That is the twofold purpose of this book. First, John is setting out to give evidence why any man in any age or in any place can fully and wholeheartedly believe that Jesus is the Christ -- or to use the Hebrew form, Messiah, the Anointed One, the promised one. The second purpose is to show that he is the Son of God.

A great deal is made of this term, "Son of God" today, as though there were a distinction to be made between God and the Son of God, but no Hebrew would ever understand it that way. To the Hebrews to call someone a "son" of something was to say he is identified with, identical with, that thing or person. Barnabas was named the "Son of Consolation." That is the meaning of the name Barnabas. Why? Because he was that kind of man -- an encouraging, consoling kind of fellow. His nickname meant that he was the very epitome of consolation. He was the expression of it.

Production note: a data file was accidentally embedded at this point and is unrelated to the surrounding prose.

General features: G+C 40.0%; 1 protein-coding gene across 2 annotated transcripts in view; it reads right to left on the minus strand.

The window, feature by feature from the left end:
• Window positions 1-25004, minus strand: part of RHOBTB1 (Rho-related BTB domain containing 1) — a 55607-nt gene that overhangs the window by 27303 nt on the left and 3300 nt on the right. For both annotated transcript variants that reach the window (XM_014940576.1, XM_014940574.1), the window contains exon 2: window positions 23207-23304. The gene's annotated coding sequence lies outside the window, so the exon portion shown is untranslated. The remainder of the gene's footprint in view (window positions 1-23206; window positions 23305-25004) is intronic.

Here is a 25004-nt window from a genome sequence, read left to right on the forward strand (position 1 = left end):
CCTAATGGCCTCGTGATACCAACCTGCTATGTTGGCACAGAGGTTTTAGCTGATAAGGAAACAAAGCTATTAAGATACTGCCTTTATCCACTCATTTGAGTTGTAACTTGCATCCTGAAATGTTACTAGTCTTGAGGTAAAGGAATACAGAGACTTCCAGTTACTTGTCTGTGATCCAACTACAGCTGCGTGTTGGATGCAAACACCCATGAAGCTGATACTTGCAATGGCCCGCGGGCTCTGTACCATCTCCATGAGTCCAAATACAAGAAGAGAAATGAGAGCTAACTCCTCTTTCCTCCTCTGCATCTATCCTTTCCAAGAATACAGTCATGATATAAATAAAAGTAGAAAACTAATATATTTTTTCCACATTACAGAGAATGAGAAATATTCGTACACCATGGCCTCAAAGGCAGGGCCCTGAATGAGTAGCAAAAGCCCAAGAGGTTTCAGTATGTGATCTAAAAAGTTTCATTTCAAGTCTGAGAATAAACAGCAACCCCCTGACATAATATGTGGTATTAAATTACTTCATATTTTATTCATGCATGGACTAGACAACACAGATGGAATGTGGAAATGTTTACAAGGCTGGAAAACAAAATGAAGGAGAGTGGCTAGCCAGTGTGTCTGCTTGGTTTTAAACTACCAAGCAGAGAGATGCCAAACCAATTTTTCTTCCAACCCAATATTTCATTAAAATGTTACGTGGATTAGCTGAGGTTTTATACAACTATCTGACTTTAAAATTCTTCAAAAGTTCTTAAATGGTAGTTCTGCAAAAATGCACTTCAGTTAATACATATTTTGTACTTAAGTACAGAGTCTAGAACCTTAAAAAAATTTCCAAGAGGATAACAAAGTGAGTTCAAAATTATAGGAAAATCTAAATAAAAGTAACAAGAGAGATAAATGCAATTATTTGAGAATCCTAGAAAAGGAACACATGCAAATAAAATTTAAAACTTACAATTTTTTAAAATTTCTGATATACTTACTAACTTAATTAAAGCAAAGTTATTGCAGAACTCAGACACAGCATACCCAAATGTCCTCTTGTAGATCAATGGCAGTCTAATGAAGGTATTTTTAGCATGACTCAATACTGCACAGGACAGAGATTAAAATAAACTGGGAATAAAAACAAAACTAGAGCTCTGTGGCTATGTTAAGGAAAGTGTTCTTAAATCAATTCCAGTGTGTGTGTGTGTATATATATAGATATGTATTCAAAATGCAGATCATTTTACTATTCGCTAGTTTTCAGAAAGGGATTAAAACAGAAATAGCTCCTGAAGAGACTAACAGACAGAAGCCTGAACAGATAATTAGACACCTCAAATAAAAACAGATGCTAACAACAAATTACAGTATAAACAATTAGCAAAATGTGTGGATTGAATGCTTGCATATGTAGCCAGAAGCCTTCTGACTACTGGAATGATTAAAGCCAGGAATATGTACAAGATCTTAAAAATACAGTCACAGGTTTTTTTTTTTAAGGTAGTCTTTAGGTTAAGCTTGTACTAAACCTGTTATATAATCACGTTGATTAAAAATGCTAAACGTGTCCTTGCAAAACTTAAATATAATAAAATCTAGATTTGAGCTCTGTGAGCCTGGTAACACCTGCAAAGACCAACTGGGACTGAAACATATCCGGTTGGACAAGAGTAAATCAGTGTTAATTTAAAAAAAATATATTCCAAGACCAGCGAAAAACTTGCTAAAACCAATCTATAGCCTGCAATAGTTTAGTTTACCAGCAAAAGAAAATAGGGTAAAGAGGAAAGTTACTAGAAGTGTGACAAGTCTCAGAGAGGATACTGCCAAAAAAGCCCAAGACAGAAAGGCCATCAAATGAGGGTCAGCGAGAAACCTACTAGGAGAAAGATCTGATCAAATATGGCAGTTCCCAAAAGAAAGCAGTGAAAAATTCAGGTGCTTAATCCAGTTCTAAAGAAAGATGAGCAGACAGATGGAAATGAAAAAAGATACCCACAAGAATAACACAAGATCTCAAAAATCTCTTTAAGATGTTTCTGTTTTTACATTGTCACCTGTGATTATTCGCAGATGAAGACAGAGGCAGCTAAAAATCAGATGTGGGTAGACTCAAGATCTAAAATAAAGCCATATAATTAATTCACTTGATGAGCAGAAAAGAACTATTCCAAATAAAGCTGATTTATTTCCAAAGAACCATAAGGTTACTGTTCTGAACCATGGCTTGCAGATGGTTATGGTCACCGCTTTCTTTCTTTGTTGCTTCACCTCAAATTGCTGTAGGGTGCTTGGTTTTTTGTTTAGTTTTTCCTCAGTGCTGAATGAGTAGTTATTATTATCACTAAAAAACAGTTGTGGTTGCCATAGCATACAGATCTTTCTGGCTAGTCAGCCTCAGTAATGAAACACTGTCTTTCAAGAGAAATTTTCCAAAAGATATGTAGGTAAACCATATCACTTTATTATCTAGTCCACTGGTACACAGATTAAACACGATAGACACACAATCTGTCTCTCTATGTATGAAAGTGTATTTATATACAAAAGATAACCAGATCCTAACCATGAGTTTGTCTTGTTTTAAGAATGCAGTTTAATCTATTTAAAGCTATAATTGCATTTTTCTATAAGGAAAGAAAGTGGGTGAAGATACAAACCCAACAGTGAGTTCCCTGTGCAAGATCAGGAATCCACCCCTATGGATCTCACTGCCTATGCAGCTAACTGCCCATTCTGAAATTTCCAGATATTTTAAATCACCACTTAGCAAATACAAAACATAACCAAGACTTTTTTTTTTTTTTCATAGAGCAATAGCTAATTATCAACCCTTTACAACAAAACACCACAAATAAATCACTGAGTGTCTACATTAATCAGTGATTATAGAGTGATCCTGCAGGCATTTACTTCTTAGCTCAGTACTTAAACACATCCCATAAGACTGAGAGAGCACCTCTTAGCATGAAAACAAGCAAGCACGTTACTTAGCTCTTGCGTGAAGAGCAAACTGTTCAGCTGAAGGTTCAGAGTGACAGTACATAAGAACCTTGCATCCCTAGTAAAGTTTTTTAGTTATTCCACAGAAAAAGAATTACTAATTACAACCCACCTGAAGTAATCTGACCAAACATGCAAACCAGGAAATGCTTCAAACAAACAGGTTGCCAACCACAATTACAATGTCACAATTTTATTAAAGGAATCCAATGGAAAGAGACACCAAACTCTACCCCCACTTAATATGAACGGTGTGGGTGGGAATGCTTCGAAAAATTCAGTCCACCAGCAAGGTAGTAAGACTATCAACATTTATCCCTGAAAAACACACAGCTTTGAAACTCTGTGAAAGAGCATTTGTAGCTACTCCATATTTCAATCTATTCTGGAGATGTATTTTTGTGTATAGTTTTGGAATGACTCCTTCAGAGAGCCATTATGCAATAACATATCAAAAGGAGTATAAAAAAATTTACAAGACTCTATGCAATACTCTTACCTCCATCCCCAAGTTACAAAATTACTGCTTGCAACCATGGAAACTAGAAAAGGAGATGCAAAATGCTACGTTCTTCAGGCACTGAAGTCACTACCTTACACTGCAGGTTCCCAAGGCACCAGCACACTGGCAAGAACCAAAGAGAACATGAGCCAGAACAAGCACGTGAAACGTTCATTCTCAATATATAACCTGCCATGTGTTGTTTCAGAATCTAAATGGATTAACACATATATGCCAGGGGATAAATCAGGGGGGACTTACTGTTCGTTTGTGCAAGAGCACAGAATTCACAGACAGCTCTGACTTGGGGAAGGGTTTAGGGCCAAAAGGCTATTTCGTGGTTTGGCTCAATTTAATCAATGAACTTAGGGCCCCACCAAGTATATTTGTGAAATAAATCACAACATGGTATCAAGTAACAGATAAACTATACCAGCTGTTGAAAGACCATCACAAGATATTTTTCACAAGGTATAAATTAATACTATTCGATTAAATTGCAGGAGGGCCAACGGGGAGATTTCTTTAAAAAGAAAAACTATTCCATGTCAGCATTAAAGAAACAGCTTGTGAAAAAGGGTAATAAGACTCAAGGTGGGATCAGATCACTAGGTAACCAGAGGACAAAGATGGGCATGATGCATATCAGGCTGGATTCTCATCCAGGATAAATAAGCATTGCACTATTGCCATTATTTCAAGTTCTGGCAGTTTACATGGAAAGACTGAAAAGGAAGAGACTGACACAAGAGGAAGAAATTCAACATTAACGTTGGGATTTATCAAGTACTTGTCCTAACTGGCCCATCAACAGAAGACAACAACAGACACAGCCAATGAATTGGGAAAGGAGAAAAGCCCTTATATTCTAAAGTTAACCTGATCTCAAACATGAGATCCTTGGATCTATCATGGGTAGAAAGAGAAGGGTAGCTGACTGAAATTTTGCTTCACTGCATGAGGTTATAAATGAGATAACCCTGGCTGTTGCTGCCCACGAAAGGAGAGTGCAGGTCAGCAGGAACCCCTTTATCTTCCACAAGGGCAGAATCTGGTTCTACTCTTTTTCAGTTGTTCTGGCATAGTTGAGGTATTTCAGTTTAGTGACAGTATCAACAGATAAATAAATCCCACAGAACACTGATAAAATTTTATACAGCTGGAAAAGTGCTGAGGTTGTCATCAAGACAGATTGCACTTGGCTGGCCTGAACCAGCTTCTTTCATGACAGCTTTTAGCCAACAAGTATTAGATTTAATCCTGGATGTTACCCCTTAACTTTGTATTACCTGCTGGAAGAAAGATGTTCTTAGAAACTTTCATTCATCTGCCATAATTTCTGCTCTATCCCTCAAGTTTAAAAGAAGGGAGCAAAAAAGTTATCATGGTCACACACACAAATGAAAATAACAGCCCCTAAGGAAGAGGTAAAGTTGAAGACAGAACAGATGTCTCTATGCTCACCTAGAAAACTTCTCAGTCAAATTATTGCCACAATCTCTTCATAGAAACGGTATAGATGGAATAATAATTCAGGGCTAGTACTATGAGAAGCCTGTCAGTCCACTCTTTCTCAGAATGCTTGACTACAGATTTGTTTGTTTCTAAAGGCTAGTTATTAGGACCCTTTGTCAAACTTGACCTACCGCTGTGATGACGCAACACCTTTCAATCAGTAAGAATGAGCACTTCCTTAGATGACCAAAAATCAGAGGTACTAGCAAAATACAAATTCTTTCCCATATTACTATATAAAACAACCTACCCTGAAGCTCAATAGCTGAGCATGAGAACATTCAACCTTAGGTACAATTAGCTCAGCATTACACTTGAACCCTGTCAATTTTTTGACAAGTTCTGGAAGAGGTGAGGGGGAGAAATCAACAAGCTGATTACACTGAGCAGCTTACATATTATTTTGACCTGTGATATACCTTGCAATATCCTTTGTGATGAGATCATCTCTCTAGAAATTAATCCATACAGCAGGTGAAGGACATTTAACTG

To the Hebrews the use of this term, the Son of God, meant, "This one is God." That is why invariably, when our Lord used that term of himself, he was challenged by the unbelieving scribes and Pharisees, saying, "who are you? What do you make yourself out to be? Why, you make yourself to be equal with God." Of course he did. That is what the title means.

In setting out to prove this, John employs the principle of selection. He lets his mind run back over those amazing three and a half years he was with the Lord. Already Matthew, Mark, and Luke had written their Gospels. But John did not write his until the close of the last decade of the first century. He wrote it as an old man looking back on these events.